The second generation leads the way ahead
Real Estate

The second generation leads the way ahead

When her father PS Patel, Chairman, Managing Director and CEO of PSP Projects, asked her to join the company, she wanted to be onsite and start from scratch. Not the easiest decision for a father, considering not many women choose to work at construction sites. But for Pooja Patel, Executive Director, PSP Projects, a six to eight-month experience onsite was necessary to develop a better understanding about the work. “The fieldwork gave me exposure in execution and to unseen challenges, which I would not have realised sitting in the office,” she affirms. “If you want to do good things, you need to have that onsite experience.” Indeed, of her nine years at work, seven years have been onsite. Confident and outspoken, Patel elaborates upon her overall experience and how the second generation is focusing on the company’s growth in a virtual conversation with SHRIYAL SETHUMADHAVAN.

In your career spanning nine years, which do you consider your most challenging project, and why?
In 2014-2015, my first project was for the Gujarat Housing Board (GHB). At that time, this Rs 500 million project was the biggest for the company. It was the first design-build project that PSP had undertaken, which included all activities such as core and shell, fire safety, handover and more. In 2016, I was at the World Trade Centre site in GIFT City. It was a Rs 1.6 billion, mass concrete, core and shell project. It had two-basement G+28 and was 110-m tall. At the time, PSP had cast the largest draft in Gujarat, 3,300-3,500 CMT. It was a different project altogether. Further, in 2017, we were awarded the Rs 1.5 billion project for the interiors of the Vidhan Sabha. The same year, we were given the Surat Diamond Bourse (SDB) project. After handing over Vidhan Sabha, I worked on SDB for two years. All the projects I have worked on have been different from each other. But in terms of challenges, yes, SDB was the most challenging one. We had done similar activities in the past, but the sheer volume we had to handle within the set time and conditions was a challenge in itself.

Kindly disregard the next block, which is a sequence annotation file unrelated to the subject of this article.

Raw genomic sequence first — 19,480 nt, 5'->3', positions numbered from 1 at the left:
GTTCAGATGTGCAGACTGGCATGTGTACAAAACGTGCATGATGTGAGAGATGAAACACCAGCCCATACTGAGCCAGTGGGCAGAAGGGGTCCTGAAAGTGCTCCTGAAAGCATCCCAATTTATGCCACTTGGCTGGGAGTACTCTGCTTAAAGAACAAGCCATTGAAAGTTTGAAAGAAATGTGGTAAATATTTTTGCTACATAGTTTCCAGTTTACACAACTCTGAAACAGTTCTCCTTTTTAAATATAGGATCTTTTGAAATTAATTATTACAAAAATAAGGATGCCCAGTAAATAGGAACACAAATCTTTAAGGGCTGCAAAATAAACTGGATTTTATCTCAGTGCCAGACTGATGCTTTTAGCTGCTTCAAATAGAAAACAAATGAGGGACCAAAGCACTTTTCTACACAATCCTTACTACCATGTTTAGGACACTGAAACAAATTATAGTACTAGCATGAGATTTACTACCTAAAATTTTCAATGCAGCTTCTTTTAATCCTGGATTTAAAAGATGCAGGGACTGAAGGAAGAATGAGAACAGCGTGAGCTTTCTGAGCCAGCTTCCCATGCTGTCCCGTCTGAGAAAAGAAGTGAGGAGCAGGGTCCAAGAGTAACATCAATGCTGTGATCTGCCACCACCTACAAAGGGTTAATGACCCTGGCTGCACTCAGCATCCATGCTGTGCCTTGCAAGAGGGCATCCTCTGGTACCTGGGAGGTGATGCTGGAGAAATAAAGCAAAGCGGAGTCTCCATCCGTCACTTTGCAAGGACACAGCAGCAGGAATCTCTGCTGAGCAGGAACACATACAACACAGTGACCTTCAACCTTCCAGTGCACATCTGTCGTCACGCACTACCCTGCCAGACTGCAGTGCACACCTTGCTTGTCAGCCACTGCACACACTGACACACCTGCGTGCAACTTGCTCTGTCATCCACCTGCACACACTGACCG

When you face first-time challenges such as at SDB, what keeps you going?
As my father is a civil engineer, I visited sites with him when I was younger. When I was three, he was working on the Gujarat High Court and would take me with him onsite when I was bored. I have literally grown up on construction sites. When you grow up seeing such sites day in and out, it offers a new type of insight and you eventually want to do it.

Being the second generation, what is your vision for the company?
It is my responsibility to serve customers with the highest standard, integrity and trust. Without trust, I do not think we would be able to deliver quality and timeliness. We can only achieve that with a collaborative team approach.

How do you view your success over the years and what are the key factors that have contributed to your growth?